Rangel Cites GAO Study in Criticism of Needle-Exchange
A recent General Accounting Office (GAO) report that found only two of nine needle exchange projects it studied reduced needle-sharing among addicts was cited by Rep. Charles Rangel (D-New York) as grounds for restraining the expansion of needle-exchange programs (AP. "GAO Studies Needle Exchanges," Washington Post, 3/28/93, A9).
Arnold Trebach, Ph.D., president of the Washington, D.C.-based Drug Policy Foundation (DPF), blasted Rep. Rangel (DPF Press Release, "Foundation Applauds Positive GAO Report On Needle Exchanges: Rangel 'Spin' On Report Called 'False'," 3/31/93).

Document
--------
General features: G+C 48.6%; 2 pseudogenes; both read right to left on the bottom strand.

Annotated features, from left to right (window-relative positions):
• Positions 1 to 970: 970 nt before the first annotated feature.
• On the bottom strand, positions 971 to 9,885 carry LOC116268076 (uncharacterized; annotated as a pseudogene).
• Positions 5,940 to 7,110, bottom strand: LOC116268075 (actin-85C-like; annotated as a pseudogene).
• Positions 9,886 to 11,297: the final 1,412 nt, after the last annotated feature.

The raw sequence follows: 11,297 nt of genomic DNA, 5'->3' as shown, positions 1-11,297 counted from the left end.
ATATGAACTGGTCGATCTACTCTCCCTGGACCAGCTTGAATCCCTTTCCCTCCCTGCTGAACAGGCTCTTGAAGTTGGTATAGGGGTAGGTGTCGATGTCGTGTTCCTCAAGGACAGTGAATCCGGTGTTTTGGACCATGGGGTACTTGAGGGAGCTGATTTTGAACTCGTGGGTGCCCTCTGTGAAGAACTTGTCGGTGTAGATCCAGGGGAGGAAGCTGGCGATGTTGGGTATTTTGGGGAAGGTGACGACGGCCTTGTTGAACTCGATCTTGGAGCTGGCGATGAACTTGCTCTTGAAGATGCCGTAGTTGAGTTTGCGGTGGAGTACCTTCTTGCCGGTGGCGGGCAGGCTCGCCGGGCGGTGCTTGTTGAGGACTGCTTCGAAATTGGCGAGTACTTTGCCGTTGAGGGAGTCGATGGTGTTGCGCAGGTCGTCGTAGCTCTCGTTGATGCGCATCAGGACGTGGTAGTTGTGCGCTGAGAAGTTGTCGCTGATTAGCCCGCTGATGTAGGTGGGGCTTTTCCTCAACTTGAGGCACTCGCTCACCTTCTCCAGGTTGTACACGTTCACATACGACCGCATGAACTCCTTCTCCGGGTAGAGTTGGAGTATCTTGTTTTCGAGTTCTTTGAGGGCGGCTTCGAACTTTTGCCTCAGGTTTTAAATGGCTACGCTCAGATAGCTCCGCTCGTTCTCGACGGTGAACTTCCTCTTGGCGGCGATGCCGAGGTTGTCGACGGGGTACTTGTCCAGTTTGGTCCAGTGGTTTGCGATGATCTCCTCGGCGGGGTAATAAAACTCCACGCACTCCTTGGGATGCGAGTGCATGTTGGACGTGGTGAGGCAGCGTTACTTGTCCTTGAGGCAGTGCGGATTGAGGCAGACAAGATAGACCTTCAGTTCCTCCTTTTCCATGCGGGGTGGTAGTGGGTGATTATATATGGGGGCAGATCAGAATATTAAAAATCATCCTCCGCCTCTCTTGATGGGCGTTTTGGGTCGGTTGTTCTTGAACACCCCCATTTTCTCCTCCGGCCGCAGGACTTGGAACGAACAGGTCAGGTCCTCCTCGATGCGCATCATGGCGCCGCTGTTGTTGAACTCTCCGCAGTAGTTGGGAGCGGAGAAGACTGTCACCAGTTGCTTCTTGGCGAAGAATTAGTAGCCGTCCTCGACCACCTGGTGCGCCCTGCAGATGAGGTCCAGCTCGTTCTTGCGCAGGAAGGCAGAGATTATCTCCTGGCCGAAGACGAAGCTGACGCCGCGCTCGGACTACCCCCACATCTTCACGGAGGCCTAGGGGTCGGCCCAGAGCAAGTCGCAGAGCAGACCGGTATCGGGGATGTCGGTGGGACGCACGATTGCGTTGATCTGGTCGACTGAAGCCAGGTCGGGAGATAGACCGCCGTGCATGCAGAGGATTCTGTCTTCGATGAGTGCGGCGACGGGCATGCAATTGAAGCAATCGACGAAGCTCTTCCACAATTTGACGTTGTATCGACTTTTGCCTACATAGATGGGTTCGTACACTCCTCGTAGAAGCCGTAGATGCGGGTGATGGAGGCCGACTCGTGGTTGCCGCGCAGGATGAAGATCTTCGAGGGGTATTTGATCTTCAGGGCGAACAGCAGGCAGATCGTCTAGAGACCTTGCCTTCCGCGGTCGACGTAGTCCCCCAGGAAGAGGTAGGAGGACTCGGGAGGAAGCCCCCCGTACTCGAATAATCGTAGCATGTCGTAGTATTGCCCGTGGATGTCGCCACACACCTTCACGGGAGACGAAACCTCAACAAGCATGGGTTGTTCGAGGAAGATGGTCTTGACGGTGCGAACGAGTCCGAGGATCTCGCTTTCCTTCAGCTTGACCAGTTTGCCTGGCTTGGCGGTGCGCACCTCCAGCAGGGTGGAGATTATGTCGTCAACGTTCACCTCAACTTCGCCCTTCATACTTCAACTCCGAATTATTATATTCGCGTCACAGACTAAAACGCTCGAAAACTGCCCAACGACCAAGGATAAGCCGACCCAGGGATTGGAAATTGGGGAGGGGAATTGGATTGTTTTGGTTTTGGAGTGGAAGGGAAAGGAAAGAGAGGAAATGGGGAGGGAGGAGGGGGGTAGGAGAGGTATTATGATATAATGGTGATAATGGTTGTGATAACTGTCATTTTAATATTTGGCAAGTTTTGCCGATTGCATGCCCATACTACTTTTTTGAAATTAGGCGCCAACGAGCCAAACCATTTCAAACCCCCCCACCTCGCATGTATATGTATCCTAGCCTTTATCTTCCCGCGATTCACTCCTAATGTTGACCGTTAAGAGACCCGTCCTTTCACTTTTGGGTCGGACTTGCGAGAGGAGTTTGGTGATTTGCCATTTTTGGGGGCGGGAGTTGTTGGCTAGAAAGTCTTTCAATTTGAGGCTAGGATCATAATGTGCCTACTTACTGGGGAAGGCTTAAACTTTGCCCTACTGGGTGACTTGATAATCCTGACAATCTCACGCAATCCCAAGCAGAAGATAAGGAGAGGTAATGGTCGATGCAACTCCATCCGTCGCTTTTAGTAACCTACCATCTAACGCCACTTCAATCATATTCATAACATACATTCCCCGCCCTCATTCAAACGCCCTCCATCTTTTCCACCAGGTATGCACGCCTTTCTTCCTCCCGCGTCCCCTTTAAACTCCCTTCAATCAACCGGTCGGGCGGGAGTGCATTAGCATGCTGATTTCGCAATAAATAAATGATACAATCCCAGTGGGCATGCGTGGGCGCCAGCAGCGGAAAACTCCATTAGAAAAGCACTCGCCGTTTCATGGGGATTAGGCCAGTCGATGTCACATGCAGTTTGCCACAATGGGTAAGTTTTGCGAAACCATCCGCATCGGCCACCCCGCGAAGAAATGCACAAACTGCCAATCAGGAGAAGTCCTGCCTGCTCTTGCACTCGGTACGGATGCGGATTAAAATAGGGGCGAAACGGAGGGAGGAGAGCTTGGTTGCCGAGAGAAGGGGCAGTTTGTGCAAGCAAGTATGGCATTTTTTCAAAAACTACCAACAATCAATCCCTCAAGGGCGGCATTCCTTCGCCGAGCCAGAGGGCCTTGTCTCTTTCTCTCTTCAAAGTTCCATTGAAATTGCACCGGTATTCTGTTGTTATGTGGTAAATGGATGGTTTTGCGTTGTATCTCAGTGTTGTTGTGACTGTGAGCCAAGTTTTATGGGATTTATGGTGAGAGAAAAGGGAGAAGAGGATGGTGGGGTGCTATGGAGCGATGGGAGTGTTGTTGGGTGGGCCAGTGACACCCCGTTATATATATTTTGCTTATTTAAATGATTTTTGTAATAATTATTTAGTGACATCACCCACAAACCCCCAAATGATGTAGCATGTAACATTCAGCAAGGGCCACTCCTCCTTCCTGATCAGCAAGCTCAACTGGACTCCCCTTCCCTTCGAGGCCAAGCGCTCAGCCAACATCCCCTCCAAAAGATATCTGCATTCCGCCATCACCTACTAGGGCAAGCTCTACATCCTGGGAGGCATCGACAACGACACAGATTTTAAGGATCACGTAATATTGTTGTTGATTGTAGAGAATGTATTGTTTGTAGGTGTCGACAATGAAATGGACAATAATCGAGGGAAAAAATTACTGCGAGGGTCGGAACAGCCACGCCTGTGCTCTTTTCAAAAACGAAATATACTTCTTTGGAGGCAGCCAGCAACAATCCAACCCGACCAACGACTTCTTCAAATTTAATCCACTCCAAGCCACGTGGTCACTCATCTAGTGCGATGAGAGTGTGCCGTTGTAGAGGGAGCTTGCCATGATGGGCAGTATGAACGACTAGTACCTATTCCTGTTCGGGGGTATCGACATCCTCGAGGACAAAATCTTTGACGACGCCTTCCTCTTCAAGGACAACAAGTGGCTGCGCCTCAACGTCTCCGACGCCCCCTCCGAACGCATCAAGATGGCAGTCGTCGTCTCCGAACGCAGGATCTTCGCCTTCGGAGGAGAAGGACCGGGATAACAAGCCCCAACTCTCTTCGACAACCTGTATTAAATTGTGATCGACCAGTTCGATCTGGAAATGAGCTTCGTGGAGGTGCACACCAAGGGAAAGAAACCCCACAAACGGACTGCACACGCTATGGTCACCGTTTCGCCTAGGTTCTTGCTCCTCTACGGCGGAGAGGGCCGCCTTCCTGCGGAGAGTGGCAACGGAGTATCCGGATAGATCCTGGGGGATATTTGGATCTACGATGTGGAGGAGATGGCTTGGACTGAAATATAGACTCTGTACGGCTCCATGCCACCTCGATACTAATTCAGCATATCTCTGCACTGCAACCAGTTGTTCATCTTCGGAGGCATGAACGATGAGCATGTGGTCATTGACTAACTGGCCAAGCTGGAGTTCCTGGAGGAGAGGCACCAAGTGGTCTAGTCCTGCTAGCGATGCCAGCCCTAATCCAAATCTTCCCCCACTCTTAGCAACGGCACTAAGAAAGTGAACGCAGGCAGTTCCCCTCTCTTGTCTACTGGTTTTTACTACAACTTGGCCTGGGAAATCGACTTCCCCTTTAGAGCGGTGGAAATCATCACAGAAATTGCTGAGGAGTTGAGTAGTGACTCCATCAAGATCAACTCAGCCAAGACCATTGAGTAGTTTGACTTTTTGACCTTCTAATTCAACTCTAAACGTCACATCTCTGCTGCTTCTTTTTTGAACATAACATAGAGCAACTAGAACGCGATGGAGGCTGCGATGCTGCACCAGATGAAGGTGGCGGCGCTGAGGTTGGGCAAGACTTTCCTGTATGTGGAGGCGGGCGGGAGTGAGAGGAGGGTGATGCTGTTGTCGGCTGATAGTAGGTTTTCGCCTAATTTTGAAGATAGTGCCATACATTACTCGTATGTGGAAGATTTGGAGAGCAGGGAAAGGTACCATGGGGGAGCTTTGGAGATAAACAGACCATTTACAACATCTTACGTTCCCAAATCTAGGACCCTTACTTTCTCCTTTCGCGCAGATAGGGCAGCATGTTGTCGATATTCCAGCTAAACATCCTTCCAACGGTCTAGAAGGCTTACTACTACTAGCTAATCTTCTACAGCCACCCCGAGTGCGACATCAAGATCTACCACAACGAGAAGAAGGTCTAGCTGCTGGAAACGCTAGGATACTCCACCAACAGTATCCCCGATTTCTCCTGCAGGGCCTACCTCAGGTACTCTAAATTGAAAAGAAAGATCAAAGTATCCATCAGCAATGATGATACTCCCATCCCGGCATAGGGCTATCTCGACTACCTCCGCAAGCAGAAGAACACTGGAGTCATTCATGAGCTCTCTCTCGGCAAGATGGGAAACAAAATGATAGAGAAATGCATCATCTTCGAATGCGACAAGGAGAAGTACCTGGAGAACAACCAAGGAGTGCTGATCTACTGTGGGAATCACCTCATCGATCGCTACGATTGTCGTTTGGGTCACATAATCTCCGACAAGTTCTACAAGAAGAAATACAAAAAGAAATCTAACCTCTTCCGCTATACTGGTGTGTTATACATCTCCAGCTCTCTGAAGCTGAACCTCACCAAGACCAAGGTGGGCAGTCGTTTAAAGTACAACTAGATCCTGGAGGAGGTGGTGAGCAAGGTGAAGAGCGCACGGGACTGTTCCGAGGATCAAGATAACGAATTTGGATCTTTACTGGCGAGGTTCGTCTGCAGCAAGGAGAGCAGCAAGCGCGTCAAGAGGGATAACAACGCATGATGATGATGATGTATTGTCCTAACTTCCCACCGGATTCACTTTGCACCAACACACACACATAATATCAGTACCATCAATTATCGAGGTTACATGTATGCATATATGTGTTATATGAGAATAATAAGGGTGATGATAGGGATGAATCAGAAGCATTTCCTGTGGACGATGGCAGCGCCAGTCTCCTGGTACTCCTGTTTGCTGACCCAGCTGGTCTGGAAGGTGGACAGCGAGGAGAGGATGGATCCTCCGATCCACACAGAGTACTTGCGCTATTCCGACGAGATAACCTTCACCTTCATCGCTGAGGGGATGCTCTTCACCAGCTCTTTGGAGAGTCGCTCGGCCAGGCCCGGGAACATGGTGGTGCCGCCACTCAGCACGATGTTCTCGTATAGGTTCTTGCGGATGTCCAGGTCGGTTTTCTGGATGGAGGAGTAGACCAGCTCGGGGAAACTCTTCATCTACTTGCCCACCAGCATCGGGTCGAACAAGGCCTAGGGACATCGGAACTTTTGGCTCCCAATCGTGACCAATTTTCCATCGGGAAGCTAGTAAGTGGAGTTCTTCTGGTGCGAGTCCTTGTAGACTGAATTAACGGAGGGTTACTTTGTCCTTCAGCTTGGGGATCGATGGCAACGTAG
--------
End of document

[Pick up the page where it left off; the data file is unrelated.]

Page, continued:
Rangel had issued a statement March 26 characterizing as inconclusive a General Accounting Office (GAO) report concluding needle exchange is a promising AIDS prevention strategy. Rangel had requested the GAO study of needle exchange programs two years earlier.
Trebach said: "Mr. Rangel's spin control doesn't change the facts. The GAO said virtually all of the strong evidence on needle exchanges is favorable and that many of the objections to such programs are unfounded. Anyone with an open mind who cares about reducing the spread of AIDS would look at that evidence and conclude that we must use these programs on a wider scale. This report is a historic confirmation by an impartial federal agency that needle exchange works."